Portmanteau of "enjoying" and "engineering" used by car-maker SEAT.
"When you get behind the wheel of a SEAT car, you don’t just go for a drive, you go for an experience. One that will capture your imagination and touch your emotions. That’s the essence of ENJOYNEERING."
The AP Stylebook, the de facto style and usage guide for much of the news media, announced on Friday that the abbreviated term for “electronic mail” is losing a hyphen, and with it, a relic of a simpler time when Internet technology needed to be explained very carefully.
The move follows the AP Stylebook’s decision to change “Web site” to “website” last year, at which time we wrote, “[We] hold our collective breath for other possible updates, such as changing “e-mail” to “email.’”
Today’s news, fittingly enough, was first announced on the AP Stylebook’s Twitter page, where they tweeted: “Language evolves. Today we change AP style from e-mail to email, no hyphen. Our editors will announce it at #ACES2011 today.” Look for the change to be in effect immediately in the online version of the stylebook and in…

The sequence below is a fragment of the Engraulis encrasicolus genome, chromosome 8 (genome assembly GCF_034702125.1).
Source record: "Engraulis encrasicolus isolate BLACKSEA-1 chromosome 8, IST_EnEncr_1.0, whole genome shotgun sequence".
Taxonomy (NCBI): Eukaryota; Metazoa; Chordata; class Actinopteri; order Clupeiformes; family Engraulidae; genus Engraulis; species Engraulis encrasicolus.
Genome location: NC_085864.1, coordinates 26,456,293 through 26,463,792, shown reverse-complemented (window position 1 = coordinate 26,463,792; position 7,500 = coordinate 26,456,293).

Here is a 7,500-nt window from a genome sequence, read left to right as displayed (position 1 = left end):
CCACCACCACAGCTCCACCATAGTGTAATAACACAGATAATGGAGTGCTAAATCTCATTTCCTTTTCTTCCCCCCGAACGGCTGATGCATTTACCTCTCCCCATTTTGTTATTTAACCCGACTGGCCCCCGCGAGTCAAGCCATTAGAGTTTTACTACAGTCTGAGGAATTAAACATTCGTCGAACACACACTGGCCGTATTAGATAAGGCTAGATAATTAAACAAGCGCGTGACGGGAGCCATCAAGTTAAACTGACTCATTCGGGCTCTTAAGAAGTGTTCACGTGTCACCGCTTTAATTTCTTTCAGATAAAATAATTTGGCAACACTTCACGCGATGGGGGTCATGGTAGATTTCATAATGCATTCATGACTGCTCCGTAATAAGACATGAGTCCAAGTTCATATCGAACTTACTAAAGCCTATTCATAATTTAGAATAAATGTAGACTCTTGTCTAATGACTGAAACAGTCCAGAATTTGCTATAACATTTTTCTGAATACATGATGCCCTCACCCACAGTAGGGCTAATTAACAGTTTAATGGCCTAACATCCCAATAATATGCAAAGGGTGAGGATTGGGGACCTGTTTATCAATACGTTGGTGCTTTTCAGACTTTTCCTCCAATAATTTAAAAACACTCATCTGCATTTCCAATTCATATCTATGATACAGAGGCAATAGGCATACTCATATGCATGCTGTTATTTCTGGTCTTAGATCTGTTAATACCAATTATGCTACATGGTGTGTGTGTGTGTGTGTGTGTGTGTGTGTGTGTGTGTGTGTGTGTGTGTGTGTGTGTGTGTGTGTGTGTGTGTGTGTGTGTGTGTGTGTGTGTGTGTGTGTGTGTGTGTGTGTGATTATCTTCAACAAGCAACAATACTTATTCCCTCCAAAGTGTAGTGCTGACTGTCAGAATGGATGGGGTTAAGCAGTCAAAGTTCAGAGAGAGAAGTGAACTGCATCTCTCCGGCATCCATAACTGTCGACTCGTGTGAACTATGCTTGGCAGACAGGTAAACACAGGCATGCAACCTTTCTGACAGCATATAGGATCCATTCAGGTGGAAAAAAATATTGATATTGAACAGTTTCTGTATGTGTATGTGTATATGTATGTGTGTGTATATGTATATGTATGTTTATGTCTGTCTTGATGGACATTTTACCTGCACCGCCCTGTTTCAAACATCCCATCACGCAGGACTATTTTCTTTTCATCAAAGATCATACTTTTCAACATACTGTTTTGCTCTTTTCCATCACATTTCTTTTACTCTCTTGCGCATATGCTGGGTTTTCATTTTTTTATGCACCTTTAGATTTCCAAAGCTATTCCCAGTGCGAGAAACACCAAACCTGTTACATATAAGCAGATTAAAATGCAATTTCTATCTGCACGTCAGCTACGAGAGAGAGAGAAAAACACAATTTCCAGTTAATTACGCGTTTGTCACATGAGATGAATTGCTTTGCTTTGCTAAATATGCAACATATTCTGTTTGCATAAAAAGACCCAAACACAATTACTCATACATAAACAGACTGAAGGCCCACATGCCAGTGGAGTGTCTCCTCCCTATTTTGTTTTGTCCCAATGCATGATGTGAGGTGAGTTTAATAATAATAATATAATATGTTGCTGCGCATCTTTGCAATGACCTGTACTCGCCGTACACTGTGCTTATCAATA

"Tsunami" is made up from two Japanese words, "tsu", harbour and "nami", wave or waves ("tsunami" is singular and plural in that language).
Out at sea the energy of a tsunami is dispersed through a tall column of water and the wave may be small enough to be missed. As it approaches land the shoaling water increases the height of the wave and speeds it up until it powers ashore. Japanese fishermen at sea wouldn't notice a tsunami passing them until they returned home and found their harbours destroyed by a wave that seemed to come from nowhere.
How Tsunami Became an English Word After National Geographic Reported 1896 Disaster
On the evening of June 15, 1896, the northeast coast of Hondo, the main island of Japan, was struck by a great earthquake wave (tsunami), which was more destructive of life and property than any earthquake convulsion of this century in that empire.
Thus began an article in the September 1896 issue of National Geographic Mag…
We're living in what I like to call the "Thank You Economy", because only the companies that can figure out how to mind their manners in a very old-fashioned way -- and do it authentically -- are going to have a prayer of competing.
Social media requires that business leaders start thinking like small-town shop owners. This means taking the long view and avoiding short-term benchmarks to gauge progress. It means allowing the personality, heart and soul of the people who run all levels of the business to show. And doing their utmost to shape word of mouth by treating each customer as though he or she were the most important customer in the world.
In short, business leaders are going to have to relearn the ethics and skills our great-grandparents' generation used in building their own businesses and took for granted.